Updated - 9 Torture Proof Builds Of Diesel Power Challenge

Meet The Field of Diesel Power Challenge 2013

The Diesel Power Staff
Jul 16, 2013
Photo 2/81   |   Chevy Silverado Towing Trailer On Dragstrip
Diesel Power Challenge 2013 marks the ninth time we’ve run the event and just the second time we’ve had our readers vote in the field of competitors. To find out more about the trucks you voted in, keep reading.
Diesel Power Challenge is the ultimate diesel event that pits 10 reader-selected trucks against one anOther in seven scored categories: dyno, trailer tow obstacle course, eighth-mile trailer tow acceleration run, heads-up drag racing, driving loop, fuel economy, and finally the sled pull. Whoever holds the most points at the end of the event wins.
Photo 3/81   |   Ford Super Duty Towing Trailer
Returning to Denver, Colorado, for 2013 was last year’s winner, Erik Clausen, ready to defend his championship title. Our competitors battled weather, breakage, and each Other in an all-out clash, resulting in one of the most exciting Diesel Power Challenge events to date.
We’ll be bringing you complete event coverage in next month’s October 2013 issue, which goes on sale 8/27/13. But for now, get to know each of our nine trucks—and what happened to the one that didn’t make it—in the following pages.
Erik Clausen
2008 Ford F-250, 6.4L Power Stroke
With the level of competition present at last year’s Diesel Power Challenge (and the fact that a Power Stroke-powered Ford had never taken home the crown), no one expected Erik Clausen’s ’08 F-250 to come out of nowhere and take the win. Yet that’s exactly what it did. Actually showing up as an alternate Ford candidate, Erik took the place of anOther 6.4L Power Stroke that had suffered a catastrophic engine failure prior to the Challenge. Things are definitely different now, though. This year, Erik is no alternate—he’s the man to beat!
Photo 7/81   |   2008 Ford F 250
"This year, Erik is no alternate — he’s the man to beat!"
Going Bigger
Building on last year’s rock-solid-reliable setup, Erik had the experts at Elite Diesel Engineering build him a complete 6.4L engine with all the latest and greatest aftermarket parts available for the International V-8. Parts like Carrillo forged connecting rods and coated rod bearings, Elite’s 0.040-inch overbore coated and valve-relieved MaxxForce 7 pistons, Stage 1+ camshaft, ceramic-coated (and ported) heads, and cryogenically treated internals should give you a taste of what Erik’s 6.4L brings to the table.
Photo 8/81   |   2008 Ford F 250 Turbo
Stepping up the fuel system, the Super Duty now sports dual K16 high-pressure fuel pumps and 150hp nozzles (vs. a single Dragon Flow pump and 110hp nozzles last year). Since these injection system upgrades can support more than 1,000 hp, a massive, 98mm-inducer turbo was thrown in front of the High Power compounds. The new, three-stage turbo setup relies on a 62mm variable-geometry unit to get things started, a 76mm ceramic ball bearing charger taking care of the midrange, and the 98mm monstrosity hitting hard up top. Erik’s strategy is to compete solely on fuel, with a two-stage nitrous system on tap if a bigger number is needed while on the dyno.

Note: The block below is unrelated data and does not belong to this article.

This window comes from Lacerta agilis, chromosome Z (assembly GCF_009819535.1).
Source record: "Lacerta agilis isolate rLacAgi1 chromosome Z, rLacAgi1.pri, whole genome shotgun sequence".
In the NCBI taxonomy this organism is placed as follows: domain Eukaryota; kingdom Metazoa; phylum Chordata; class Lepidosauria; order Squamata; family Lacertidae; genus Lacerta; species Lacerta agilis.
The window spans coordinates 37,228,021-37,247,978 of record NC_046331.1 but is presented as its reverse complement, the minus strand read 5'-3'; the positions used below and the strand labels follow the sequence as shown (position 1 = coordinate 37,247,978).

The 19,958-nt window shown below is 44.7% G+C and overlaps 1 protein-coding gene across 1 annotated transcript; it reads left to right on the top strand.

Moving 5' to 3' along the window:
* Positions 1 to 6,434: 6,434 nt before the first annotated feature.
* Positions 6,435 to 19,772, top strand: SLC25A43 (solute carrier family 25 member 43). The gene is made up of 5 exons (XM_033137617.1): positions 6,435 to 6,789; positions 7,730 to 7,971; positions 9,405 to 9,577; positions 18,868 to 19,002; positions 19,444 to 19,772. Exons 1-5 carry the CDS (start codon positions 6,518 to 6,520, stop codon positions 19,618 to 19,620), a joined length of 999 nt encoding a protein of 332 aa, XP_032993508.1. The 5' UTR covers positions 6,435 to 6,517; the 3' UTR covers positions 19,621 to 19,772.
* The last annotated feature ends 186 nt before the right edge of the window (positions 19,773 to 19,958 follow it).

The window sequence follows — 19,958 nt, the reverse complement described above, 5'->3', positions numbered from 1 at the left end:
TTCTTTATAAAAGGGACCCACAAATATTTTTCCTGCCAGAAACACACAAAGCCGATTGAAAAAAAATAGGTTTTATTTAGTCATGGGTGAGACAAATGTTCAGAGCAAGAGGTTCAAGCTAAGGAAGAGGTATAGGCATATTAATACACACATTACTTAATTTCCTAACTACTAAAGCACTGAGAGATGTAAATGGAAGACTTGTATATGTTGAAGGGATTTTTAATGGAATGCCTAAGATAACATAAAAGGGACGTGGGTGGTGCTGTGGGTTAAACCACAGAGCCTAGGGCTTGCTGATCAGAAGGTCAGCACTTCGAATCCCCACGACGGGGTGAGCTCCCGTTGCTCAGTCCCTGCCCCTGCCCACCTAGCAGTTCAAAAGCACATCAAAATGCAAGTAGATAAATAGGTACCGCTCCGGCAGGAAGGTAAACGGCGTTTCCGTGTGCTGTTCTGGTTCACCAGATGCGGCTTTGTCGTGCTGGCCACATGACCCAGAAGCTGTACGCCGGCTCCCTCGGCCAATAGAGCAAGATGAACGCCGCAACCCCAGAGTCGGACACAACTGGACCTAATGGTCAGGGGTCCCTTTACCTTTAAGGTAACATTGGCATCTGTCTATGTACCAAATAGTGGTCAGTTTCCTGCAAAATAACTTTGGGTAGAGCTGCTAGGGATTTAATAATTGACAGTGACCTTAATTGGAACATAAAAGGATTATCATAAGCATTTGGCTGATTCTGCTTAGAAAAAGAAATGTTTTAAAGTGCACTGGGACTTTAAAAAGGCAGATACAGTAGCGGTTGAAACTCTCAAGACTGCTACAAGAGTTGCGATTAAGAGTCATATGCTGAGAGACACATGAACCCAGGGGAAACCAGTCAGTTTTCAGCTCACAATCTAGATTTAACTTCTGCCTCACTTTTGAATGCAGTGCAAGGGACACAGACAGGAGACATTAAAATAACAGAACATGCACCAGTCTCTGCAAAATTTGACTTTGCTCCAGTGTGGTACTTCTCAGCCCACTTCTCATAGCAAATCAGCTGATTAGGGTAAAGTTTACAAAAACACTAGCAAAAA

Photo 9/81   |   2008 Ford F 250 Power Stroke Diesel
With this kind of engine work, Erik will no longer be considered a long shot or an underdog. In fact, he’ll probably have a bull’s-eye on his back throughout the event, which he’s perfectly fine with. “I am putting the pressure on myself this year,” he says. “Since everything went so smooth last year, I want to show that I didn’t luck into the win, and that I’m deserving of the DPC crown.”
Photo 10/81   |   Fuel Pump
Better Than Last Year
One thing’s for sure: This time, no one will underestimate Erik and what his ’08 Super Duty is capable of. Look for the big, blue Ford to place at or near the top of the chassis dyno, improve on its 11-second eighth-mile trailer tow and quarter-mile drag race times, and yank the sled even further down the pulling track. Also, watch for Erik’s superior driver skills to once again surface in the trailer obstacle course. Completely prepared to defend his title, Erik had this to say about Diesel Power Challenge 2013: “The year following the DPC has been pretty eye opening. I didn’t realize how big the win was for Ford fans. This alone drives me to repeat, and I will do all I can to get it done again.”
Photo 11/81   |   2008 Ford F 250 Drivers Area
Build Sheet
Name/City: Erik Clausen, Cantua Creek, California
Vehicle: 2008 F-250 Super Duty
Driver Experience: Dyno, drag racing, towing, sled pulling, wrenching
Engine: 6.4L Power Stroke V-8 built with Carrillo rods, Elite Diesel Stage 1+ cam, cryo’d internals
Turbos: Elite Diesel triple turbos, 98mm atmospheric feeding Elite Diesel’s High Power compounds (98/76/62), No Limit Fabrication intercooler
Electronics: SCT via Gearhead Automotive Performance
Injection System: Elite Diesel lift pump, dual K16 pumps, 150hp nozzles
Injectables: Nitrous Express two-stage system
Intake/Exhaust System: Custom intake, Flo-Pro 5-inch exhaust
Transmission: Elite Diesel Stage 5 with Sun Coast torque converter
Suspension: Four-link coilover front and rear, 8 inches of lift
Tires: 37x13.50R22 Nitto Trail Grappler
Wheels: 22x12 American Force
gearing: 4.30 gears
Other: Free-spin front hub conversion, 300M rear axleshafts, 1480 U-joints
David Heafner
1999 Ford F-250, 7.3L Power Stroke
The die-hard nature of diesel enthusiasts never ceases to amaze us… Just four days before Diesel Power Challenge 2013 was set to kick off in Denver, David Heafner was knee deep in an engine build more than 1,800 miles away. What was the reason for the last-minute scramble to build an entire 7.3L? Weeks earlier, the combination of 400/400 injectors, a 76mm Precision turbo, and more than 800 fuel-only, rear-wheel horsepower finally pushed the stock-bottom-end, forged-rod Power Stroke over the edge. A connecting rod failure occurred while cruising down the highway. Lucky for him, he had just enough time to fix it.
Photo 15/81   |   1999 Ford F 250